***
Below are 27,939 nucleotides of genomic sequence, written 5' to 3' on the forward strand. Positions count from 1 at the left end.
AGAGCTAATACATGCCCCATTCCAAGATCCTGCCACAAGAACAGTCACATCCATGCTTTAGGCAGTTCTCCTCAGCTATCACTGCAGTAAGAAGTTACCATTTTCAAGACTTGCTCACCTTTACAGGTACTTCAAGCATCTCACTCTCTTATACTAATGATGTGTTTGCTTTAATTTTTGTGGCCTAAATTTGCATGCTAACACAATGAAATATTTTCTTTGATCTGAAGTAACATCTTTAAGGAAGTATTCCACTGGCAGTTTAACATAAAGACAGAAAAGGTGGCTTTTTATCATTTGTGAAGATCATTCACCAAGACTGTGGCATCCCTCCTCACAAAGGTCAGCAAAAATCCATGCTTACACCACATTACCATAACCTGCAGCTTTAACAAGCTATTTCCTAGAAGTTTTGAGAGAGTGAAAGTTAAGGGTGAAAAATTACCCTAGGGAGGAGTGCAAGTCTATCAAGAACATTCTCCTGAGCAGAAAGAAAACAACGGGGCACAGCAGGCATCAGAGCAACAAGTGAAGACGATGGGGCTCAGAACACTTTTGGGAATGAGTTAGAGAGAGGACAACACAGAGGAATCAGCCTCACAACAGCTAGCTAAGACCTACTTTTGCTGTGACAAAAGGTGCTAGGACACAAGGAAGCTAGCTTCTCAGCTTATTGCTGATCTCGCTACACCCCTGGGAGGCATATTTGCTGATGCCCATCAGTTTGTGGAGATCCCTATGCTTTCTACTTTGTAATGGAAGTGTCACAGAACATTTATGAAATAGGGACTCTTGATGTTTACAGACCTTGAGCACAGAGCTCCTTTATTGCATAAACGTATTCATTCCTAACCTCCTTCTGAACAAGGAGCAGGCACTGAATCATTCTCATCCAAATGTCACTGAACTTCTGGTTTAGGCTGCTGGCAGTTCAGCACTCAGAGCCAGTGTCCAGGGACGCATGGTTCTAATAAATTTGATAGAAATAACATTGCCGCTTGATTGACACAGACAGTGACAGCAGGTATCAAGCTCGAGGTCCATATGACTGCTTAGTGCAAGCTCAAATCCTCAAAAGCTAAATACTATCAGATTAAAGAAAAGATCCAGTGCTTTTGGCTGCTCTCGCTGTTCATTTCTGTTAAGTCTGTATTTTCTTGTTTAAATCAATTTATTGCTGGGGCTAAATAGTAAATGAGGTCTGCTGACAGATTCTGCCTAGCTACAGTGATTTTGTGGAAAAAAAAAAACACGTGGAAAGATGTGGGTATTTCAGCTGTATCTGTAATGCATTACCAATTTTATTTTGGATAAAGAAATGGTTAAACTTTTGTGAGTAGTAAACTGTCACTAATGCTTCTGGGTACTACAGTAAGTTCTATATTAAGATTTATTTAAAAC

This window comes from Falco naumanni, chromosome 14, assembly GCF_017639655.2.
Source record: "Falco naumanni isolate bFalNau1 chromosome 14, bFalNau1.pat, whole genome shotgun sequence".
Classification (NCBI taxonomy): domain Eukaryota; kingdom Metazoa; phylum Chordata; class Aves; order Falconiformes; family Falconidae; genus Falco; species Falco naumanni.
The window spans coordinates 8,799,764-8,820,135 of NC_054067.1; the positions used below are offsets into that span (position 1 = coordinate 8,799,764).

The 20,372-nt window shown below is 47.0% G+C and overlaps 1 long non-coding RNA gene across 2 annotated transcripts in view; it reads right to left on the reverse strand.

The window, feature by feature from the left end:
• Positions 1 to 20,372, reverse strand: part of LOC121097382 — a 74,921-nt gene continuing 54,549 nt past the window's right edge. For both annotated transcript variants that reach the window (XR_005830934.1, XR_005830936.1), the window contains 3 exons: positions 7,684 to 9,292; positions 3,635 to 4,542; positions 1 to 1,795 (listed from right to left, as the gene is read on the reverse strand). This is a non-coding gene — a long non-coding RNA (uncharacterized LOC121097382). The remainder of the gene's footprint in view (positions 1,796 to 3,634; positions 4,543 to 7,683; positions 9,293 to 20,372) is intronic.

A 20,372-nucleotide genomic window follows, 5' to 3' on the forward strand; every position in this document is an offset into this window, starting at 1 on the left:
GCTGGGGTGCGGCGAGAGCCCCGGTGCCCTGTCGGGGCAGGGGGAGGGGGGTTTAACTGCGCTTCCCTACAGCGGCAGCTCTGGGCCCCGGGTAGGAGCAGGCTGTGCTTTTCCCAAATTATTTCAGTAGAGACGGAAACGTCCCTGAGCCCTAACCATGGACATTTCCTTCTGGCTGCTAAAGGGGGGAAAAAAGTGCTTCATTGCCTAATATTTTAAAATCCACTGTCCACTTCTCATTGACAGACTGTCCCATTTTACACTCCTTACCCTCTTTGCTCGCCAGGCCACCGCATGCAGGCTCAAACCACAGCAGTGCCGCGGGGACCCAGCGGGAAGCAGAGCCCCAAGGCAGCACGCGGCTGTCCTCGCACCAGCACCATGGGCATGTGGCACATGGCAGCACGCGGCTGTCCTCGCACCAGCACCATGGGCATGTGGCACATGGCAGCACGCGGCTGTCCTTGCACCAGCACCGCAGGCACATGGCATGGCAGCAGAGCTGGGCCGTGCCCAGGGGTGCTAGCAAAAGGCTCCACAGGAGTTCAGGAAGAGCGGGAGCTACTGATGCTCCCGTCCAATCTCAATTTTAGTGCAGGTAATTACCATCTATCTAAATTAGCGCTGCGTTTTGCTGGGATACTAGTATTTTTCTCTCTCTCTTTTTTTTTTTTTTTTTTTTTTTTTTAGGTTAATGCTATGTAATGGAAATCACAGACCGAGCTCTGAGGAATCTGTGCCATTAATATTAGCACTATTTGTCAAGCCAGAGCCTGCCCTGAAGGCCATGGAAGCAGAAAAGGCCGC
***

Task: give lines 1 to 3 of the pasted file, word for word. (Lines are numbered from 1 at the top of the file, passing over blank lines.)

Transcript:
Below are 27,939 nucleotides of genomic sequence, written 5' to 3' on the forward strand. Positions count from 1 at the left end.
AGAGCTAATACATGCCCCATTCCAAGATCCTGCCACAAGAACAGTCACATCCATGCTTTAGGCAGTTCTCCTCAGCTATCACTGCAGTAAGAAGTTACCATTTTCAAGACTTGCTCACCTTTACAGGTACTTCAAGCATCTCACTCTCTTATACTAATGATGTGTTTGCTTTAATTTTTGTGGCCTAAATTTGCATGCTAACACAATGAAATATTTTCTTTGATCTGAAGTAACATCTTTAAGGAAGTATTCCACTGGCAGTTTAACATAAAGACAGAAAAGGTGGCTTTTTATCATTTGTGAAGATCATTCACCAAGACTGTGGCATCCCTCCTCACAAAGGTCAGCAAAAATCCATGCTTACACCACATTACCATAACCTGCAGCTTTAACAAGCTATTTCCTAGAAGTTTTGAGAGAGTGAAAGTTAAGGGTGAAAAATTACCCTAGGGAGGAGTGCAAGTCTATCAAGAACATTCTCCTGAGCAGAAAGAAAACAACGGGGCACAGCAGGCATCAGAGCAACAAGTGAAGACGATGGGGCTCAGAACACTTTTGGGAATGAGTTAGAGAGAGGACAACACAGAGGAATCAGCCTCACAACAGCTAGCTAAGACCTACTTTTGCTGTGACAAAAGGTGCTAGGACACAAGGAAGCTAGCTTCTCAGCTTATTGCTGATCTCGCTACACCCCTGGGAGGCATATTTGCTGATGCCCATCAGTTTGTGGAGATCCCTATGCTTTCTACTTTGTAATGGAAGTGTCACAGAACATTTATGAAATAGGGACTCTTGATGTTTACAGACCTTGAGCACAGAGCTCCTTTATTGCATAAACGTATTCATTCCTAACCTCCTTCTGAACAAGGAGCAGGCACTGAATCATTCTCATCCAAATGTCACTGAACTTCTGGTTTAGGCTGCTGGCAGTTCAGCACTCAGAGCCAGTGTCCAGGGACGCATGGTTCTAATAAATTTGATAGAAATAACATTGCCGCTTGATTGACACAGACAGTGACAGCAGGTATCAAGCTCGAGGTCCATATGACTGCTTAGTGCAAGCTCAAATCCTCAAAAGCTAAATACTATCAGATTAAAGAAAAGATCCAGTGCTTTTGGCTGCTCTCGCTGTTCATTTCTGTTAAGTCTGTATTTTCTTGTTTAAATCAATTTATTGCTGGGGCTAAATAGTAAATGAGGTCTGCTGACAGATTCTGCCTAGCTACAGTGATTTTGTGGAAAAAAAAAAACACGTGGAAAGATGTGGGTATTTCAGCTGTATCTGTAATGCATTACCAATTTTATTTTGGATAAAGAAATGGTTAAACTTTTGTGAGTAGTAAACTGTCACTAATGCTTCTGGGTACTACAGTAAGTTCTATATTAAGATTTATTTAAAAC

This window comes from Falco naumanni, chromosome 14, assembly GCF_017639655.2.